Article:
Leaving Germany earlier today, I tweeted a farewell, politely using the native language of those I was farewelling “Ladies of Germany, auf wiedersehen. But don’t cry in your sobbenbunkers: I shall be back to schaden your freudes and zeit your geists asap”.
Two German speakers asked me what “sobbenbunker” means, which surprised me. It simply refers to a room for crying in. German culture invented the word “angst” because Germans spend at least 15% of their day crying over existential worries about the futility of it all. Given that most homes have a dedicated room for the toilet – an activity which normally consumes much less than 15% of the day – it’s unsurprising that middle class Germans had a dedicated room for weeping and sobbing. (Now they get it all out at football matches.)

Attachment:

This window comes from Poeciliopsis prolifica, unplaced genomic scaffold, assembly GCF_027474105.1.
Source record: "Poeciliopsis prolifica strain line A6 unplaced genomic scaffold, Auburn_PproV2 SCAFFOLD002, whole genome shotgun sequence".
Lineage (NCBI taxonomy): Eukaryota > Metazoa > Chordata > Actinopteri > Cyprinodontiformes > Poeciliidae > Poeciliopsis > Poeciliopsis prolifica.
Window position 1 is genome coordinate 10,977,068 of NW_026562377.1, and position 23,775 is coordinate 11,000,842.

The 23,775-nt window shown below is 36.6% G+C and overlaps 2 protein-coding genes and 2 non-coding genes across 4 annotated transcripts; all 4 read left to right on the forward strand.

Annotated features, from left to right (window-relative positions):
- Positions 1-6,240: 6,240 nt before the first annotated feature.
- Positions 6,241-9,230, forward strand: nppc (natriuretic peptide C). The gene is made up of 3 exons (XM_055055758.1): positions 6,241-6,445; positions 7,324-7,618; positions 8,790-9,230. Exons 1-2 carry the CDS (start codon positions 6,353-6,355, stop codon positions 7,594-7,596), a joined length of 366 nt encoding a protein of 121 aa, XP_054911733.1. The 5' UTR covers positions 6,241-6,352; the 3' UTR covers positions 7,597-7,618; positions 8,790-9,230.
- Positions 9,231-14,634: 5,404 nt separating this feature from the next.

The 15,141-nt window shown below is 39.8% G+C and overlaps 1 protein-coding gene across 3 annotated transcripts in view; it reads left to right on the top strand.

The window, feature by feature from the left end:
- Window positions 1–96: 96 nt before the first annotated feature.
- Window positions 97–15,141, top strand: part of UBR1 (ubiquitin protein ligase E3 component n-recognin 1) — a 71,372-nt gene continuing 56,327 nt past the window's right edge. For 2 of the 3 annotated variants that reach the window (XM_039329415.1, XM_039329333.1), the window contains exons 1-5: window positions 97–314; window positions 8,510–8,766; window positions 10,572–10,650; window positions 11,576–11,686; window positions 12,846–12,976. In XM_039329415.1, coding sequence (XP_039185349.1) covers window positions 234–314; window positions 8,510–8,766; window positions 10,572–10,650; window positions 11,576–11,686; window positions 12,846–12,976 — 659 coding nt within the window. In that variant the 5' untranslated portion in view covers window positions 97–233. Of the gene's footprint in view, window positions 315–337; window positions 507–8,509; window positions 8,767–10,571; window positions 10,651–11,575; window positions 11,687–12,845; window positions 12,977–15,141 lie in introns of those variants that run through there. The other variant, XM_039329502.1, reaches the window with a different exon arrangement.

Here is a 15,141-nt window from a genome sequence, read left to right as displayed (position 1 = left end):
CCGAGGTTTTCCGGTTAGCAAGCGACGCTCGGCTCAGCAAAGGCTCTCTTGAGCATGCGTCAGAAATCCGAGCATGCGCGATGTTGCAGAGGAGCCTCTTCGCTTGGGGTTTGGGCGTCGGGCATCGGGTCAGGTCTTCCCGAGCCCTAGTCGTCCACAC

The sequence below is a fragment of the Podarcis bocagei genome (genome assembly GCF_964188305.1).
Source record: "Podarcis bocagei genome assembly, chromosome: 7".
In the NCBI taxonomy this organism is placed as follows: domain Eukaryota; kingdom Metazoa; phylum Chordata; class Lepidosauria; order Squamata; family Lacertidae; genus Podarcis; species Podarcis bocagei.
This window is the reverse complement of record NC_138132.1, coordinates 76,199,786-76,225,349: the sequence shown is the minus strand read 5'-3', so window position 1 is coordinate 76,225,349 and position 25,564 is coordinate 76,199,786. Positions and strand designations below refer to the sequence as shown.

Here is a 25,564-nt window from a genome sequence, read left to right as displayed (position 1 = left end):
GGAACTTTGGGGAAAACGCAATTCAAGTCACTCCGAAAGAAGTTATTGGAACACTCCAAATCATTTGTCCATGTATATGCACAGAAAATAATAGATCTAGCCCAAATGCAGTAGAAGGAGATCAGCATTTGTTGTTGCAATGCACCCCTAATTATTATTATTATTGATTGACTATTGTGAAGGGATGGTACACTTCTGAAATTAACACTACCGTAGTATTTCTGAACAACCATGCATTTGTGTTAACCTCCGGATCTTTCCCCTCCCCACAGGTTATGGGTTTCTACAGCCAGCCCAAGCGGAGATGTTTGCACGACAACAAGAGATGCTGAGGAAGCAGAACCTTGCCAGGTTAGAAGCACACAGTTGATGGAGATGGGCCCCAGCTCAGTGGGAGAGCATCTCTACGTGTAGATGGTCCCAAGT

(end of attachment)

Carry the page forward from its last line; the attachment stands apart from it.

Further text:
The “sobbenbunker” was the subject of one of the big song and dance numbers that German poet Goethe wrote in his early draft of “Faust: the musical”. In the song, Mrs Faust learns of her husband’s pact with the devil, and goes off for some angst in the sobbenbunker. Faust sings “My pact with satan is a clunker/ mein Frau ist in der sobbenbunker./ My heart recoils at words she’s spoken: / for me, her fotze is verboten.”
However, Goethe removed the song before publication. Although at heart, he was a light entertainer, he was constantly stung by criticism from serious High German artists that he was dumbing-down the culture. Beethoven and Brecht were particularly scathing, deliberately re-naming him “Goatse” in interviews to show their disdain. In an attempt to rid himself of his low-brow image, he took all the songs out of “Faust: the musical”, and reinvented it as a rather dull treatise on good and evil.